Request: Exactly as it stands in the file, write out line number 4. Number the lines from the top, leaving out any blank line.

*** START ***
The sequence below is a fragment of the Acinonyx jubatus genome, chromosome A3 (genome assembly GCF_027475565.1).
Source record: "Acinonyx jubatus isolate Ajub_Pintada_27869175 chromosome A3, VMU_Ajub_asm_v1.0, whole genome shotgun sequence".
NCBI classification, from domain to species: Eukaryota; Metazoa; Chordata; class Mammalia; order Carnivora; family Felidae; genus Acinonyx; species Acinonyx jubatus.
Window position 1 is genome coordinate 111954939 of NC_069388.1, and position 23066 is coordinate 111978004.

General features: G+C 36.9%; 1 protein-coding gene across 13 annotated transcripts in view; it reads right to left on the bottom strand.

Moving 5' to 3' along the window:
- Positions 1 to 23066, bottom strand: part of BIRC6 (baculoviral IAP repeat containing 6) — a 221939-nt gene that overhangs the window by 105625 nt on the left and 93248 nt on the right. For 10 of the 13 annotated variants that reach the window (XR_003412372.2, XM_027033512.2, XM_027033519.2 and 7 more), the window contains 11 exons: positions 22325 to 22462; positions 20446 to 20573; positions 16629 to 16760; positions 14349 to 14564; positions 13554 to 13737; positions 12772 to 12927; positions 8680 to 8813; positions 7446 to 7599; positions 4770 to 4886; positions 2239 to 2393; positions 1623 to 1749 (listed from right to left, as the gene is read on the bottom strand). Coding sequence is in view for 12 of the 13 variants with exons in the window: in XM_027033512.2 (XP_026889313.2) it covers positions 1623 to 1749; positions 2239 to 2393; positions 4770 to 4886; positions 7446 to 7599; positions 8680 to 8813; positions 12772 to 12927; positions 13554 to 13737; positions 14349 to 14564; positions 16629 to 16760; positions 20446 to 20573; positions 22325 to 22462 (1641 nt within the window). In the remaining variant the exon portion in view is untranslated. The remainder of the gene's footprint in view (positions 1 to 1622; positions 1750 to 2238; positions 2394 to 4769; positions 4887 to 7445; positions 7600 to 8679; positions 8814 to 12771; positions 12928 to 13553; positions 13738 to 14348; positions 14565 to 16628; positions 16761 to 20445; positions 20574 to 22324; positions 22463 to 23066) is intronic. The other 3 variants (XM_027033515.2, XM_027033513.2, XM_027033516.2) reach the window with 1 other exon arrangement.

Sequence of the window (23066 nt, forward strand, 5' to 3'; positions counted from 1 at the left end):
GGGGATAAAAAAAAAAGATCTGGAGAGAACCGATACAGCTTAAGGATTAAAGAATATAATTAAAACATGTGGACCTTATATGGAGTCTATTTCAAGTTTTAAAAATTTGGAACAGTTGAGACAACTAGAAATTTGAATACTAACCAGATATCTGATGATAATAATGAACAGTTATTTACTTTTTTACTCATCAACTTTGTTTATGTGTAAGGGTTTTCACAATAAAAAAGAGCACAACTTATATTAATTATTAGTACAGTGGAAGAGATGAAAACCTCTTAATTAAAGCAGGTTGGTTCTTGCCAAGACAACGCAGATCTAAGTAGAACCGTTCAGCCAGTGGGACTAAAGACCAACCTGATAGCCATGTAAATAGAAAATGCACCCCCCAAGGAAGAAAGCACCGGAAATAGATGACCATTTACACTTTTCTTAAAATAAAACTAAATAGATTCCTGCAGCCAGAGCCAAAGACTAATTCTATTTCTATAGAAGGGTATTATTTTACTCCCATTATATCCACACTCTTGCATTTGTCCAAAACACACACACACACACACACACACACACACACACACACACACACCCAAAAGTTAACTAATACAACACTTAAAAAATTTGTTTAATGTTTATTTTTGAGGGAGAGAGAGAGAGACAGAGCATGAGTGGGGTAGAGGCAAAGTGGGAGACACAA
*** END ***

Window position 1 is genome coordinate 111954939 of NC_069388.1, and position 23066 is coordinate 111978004.